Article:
WASHINGTON >> The technology industry advances at lightning speed. So perhaps it’s no surprise that the expiration of the Justice Department’s historic antitrust settlement with software giant Microsoft is passing with little fanfare Thursday.
In an age of Apple iPhones, Google Web searches and Facebook friends, Microsoft Corp.’s control over the computer desktop through its Windows operating system might seem like last decade’s monopoly.
But in a statement released Wednesday, the Justice Department said it believes the landmark case that it and 19 state attorneys general brought against Microsoft in 1998 helped open the computer industry to greater competition and innovation across the technology sector. The government credits a settlement reached after years of courtroom battles with creating market conditions that have allowed all sorts of new products and services — from mobile devices to cloud computing — to challenge Microsoft’s powerful Windows computing platform.
At the heart of the Justice Department’s case against Microsoft were charges that the company was using its monopoly control over the Windows operating system to extend its dominance into other markets, including the market for Web browsers. Among other things, the government charged that Microsoft violated antitrust law by requiring computer makers to use its Internet Explorer browser as a condition of licensing Windows, by prohibiting consumers and computer makers from removing the Internet Explorer browser from the Windows operating system and by preventing outside software programs from working with Windows.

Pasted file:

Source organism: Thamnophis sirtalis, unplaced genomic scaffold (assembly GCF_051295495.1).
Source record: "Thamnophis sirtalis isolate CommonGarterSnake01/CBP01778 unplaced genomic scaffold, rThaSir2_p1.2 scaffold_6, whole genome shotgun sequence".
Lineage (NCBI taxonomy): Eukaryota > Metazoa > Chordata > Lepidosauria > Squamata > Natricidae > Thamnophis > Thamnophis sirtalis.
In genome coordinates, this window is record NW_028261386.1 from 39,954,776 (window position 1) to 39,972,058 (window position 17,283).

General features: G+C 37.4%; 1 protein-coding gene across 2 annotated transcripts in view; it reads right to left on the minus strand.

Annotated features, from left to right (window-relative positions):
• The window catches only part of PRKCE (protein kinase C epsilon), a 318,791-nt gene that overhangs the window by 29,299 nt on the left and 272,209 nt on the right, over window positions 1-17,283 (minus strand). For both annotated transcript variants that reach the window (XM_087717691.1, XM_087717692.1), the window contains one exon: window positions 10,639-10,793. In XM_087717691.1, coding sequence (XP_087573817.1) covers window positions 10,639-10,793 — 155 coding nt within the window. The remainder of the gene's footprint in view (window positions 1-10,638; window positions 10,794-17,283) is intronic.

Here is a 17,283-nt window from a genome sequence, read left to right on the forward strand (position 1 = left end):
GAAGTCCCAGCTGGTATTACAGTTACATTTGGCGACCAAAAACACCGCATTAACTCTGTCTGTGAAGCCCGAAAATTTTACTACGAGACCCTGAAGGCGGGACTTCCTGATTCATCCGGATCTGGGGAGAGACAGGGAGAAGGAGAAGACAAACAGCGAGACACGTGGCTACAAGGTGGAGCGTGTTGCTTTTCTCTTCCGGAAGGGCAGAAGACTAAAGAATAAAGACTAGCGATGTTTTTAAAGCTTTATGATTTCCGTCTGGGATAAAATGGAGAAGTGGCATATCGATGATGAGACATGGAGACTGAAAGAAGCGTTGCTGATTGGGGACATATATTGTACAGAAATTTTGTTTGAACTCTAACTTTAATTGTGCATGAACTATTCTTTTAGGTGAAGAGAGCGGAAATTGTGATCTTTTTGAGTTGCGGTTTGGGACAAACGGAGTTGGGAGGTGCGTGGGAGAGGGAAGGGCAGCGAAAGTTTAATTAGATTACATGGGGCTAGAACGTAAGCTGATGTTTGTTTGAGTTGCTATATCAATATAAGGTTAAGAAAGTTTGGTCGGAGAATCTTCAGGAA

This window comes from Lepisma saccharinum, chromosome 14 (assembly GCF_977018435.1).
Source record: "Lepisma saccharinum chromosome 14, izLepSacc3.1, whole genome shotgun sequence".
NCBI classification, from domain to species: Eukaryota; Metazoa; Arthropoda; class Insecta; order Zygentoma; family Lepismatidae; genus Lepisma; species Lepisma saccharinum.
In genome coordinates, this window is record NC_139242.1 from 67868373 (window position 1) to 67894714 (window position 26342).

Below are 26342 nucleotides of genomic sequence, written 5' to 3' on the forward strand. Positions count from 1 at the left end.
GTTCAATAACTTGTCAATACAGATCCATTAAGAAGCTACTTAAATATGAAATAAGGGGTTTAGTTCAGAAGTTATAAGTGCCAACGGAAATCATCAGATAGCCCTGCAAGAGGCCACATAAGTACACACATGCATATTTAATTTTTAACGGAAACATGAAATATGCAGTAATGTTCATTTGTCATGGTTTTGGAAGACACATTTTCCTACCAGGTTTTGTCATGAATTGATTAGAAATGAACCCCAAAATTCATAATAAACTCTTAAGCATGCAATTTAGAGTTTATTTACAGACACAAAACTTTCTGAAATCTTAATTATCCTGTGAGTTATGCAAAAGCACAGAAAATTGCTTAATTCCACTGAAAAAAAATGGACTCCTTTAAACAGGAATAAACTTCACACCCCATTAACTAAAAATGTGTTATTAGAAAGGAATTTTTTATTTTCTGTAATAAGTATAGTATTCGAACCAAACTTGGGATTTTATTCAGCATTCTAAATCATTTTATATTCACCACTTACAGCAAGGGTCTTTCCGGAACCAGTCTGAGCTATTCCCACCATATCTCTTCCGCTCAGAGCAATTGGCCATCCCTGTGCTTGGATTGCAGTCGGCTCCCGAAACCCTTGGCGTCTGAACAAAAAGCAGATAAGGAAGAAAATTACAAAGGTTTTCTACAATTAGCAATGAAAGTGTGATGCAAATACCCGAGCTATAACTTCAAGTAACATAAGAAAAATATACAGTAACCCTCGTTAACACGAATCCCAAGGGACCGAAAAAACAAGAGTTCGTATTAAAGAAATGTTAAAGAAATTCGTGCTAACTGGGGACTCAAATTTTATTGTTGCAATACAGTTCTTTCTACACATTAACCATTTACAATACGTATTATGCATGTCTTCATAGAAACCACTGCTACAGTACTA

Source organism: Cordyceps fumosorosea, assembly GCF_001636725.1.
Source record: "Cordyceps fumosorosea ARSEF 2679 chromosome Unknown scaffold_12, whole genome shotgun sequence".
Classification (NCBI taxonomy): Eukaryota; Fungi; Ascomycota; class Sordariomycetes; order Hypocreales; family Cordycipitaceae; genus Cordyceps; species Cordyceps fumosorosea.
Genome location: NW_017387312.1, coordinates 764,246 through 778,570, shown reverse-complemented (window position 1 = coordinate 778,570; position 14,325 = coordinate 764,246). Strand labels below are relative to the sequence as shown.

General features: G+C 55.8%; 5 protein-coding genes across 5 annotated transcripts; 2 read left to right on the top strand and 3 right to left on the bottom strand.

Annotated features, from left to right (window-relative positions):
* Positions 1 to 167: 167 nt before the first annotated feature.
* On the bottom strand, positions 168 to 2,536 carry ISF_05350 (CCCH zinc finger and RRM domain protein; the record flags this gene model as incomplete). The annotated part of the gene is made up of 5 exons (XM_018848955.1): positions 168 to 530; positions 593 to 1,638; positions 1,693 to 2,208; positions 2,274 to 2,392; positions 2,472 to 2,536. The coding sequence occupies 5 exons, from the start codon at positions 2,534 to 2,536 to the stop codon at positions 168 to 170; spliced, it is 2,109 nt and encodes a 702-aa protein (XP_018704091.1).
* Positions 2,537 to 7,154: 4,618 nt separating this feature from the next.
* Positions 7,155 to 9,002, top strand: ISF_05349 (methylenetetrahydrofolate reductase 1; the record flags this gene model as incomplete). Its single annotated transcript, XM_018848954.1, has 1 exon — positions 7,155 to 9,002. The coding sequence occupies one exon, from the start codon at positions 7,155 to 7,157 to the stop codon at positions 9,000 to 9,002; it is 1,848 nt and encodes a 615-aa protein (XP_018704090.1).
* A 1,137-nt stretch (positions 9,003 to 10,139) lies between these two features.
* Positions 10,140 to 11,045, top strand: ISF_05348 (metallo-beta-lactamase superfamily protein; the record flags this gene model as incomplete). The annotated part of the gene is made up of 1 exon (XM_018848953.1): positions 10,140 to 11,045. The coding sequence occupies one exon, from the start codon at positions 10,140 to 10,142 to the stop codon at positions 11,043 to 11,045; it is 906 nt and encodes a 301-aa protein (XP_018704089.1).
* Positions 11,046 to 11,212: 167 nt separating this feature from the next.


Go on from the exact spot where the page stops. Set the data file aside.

The final settlement, which has been in effect since 2002, prohibited the company from engaging in such behavior. This has allowed software products such as Web browsers, media players and instant messaging software to flourish, the Justice Department said Wednesday.
For its part, Microsoft said it is happy to put the case behind it. “Our experience has changed us and shaped how we view our responsibility to the industry,” the company said in a statement.